Your friends often say
my poems to-and-about
you lack color. Well,

life lacks color with-
out you. Which is why today
I’m wearing red sneak-

ers. They look like you,
as we used to say. On me
they make people laugh.


Something in our way
of speaking blocks our way of
being. We want proof

that we know the way.
Call it geometry, call
it logic, call it

what you will. It fails
the test of time. Our wills fail
the test of time. We

may as well give up
on saying what none can say
outside the poem.


Was it your darkest
night or one of those mornings,
your window glowing,

birds chirping, you chose
death over the horror and
stopped eating? I just

read the good philo-
sopher, how your choice and my
horror at it af-

firm the ‘simple, el-
emental good’ of being.
You knew the horror.

The scrambled eggs I
made for you grew cold on the
tray. You closed your eyes.


I face the mirror,
turn sideways, and it’s true: these
new jeans are too big,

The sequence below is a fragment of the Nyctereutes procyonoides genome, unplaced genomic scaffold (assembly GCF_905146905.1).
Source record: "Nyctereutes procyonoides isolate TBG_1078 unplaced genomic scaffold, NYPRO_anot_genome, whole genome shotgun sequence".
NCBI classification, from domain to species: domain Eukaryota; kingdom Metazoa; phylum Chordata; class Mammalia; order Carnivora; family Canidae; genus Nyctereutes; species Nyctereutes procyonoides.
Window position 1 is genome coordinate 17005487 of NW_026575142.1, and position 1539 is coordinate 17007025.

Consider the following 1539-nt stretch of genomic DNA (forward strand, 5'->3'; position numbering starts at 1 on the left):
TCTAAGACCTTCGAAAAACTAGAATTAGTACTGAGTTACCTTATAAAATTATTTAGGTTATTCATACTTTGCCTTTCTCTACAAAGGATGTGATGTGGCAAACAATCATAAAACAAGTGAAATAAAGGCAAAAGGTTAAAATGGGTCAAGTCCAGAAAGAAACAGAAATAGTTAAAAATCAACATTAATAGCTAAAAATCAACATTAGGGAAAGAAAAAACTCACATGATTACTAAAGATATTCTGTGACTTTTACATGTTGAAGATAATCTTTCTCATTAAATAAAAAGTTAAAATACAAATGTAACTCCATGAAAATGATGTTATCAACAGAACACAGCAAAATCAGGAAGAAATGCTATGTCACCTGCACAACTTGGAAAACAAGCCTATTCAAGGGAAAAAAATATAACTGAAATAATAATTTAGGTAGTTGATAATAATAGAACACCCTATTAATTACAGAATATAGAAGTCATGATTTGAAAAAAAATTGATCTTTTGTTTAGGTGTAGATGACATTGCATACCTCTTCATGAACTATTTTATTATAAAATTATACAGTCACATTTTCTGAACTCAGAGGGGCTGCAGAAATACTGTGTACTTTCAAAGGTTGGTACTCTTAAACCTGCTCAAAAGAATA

my shriveled buttocks
leave much to be desired, e-
ven to you, dearest

Narcissist! Oh well.
Let’s return to the rest, to
all the other old

farts, pensioners, and
embrace, with our aches and pains,
our wrinkled faces.


It’s suddenly Spring.
In the shadow of houses
daffodils strain un-

der the weight of dew.
I couldn’t sleep anyway,
waiting for sunup.

If the old poets
knew anything, it was this
immanence of joy,

this lack of propor-
tion between frail finite things
and God’s hyperbole.


The words ‘empty arms’
suggest how I see myself
from time to time out

of the corner of
my mind. I may be washing
the dishes, putting

a book down, my arms
ache to hold you. I complete
the task seamlessly

on the one hand. On
the other I stumble in-
to grief’s dark abyss.

I’m sorry, you say,
things were simpler back when we
took love for granted.